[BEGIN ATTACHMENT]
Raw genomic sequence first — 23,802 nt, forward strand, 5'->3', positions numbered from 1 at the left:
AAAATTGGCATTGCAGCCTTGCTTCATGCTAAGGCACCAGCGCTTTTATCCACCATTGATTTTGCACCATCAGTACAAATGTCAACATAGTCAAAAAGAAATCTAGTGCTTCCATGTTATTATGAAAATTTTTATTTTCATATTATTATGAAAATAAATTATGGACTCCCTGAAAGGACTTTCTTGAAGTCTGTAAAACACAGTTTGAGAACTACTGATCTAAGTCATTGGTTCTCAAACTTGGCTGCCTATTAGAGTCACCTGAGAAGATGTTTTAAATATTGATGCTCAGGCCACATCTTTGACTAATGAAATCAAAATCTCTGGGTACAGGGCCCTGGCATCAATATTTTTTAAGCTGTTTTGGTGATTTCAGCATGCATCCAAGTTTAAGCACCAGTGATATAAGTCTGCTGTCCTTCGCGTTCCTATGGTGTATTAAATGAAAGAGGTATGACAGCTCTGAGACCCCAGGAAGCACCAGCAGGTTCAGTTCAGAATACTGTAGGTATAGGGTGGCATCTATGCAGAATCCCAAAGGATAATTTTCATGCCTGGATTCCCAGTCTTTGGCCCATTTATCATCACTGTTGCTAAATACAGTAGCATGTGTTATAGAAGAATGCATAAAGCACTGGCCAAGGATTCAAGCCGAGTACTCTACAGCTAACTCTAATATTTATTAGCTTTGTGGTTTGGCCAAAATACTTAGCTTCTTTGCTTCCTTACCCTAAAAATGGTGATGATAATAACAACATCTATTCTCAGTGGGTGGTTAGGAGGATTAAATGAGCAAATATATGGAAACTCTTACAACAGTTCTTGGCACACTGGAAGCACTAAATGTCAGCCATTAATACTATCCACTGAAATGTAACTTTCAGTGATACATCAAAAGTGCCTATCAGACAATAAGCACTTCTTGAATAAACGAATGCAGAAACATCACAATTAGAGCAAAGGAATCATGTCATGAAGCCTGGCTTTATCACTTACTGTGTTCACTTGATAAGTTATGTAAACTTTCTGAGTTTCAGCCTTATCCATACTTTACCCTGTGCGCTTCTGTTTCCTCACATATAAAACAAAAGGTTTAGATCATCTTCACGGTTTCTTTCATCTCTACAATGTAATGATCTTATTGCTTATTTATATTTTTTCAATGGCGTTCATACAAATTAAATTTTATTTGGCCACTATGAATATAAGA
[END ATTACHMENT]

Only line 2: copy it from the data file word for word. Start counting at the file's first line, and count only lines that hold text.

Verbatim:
AAAATTGGCATTGCAGCCTTGCTTCATGCTAAGGCACCAGCGCTTTTATCCACCATTGATTTTGCACCATCAGTACAAATGTCAACATAGTCAAAAAGAAATCTAGTGCTTCCATGTTATTATGAAAATTTTTATTTTCATATTATTATGAAAATAAATTATGGACTCCCTGAAAGGACTTTCTTGAAGTCTGTAAAACACAGTTTGAGAACTACTGATCTAAGTCATTGGTTCTCAAACTTGGCTGCCTATTAGAGTCACCTGAGAAGATGTTTTAAATATTGATGCTCAGGCCACATCTTTGACTAATGAAATCAAAATCTCTGGGTACAGGGCCCTGGCATCAATATTTTTTAAGCTGTTTTGGTGATTTCAGCATGCATCCAAGTTTAAGCACCAGTGATATAAGTCTGCTGTCCTTCGCGTTCCTATGGTGTATTAAATGAAAGAGGTATGACAGCTCTGAGACCCCAGGAAGCACCAGCAGGTTCAGTTCAGAATACTGTAGGTATAGGGTGGCATCTATGCAGAATCCCAAAGGATAATTTTCATGCCTGGATTCCCAGTCTTTGGCCCATTTATCATCACTGTTGCTAAATACAGTAGCATGTGTTATAGAAGAATGCATAAAGCACTGGCCAAGGATTCAAGCCGAGTACTCTACAGCTAACTCTAATATTTATTAGCTTTGTGGTTTGGCCAAAATACTTAGCTTCTTTGCTTCCTTACCCTAAAAATGGTGATGATAATAACAACATCTATTCTCAGTGGGTGGTTAGGAGGATTAAATGAGCAAATATATGGAAACTCTTACAACAGTTCTTGGCACACTGGAAGCACTAAATGTCAGCCATTAATACTATCCACTGAAATGTAACTTTCAGTGATACATCAAAAGTGCCTATCAGACAATAAGCACTTCTTGAATAAACGAATGCAGAAACATCACAATTAGAGCAAAGGAATCATGTCATGAAGCCTGGCTTTATCACTTACTGTGTTCACTTGATAAGTTATGTAAACTTTCTGAGTTTCAGCCTTATCCATACTTTACCCTGTGCGCTTCTGTTTCCTCACATATAAAACAAAAGGTTTAGATCATCTTCACGGTTTCTTTCATCTCTACAATGTAATGATCTTATTGCTTATTTATATTTTTTCAATGGCGTTCATACAAATTAAATTTTATTTGGCCACTATGAATATAAGA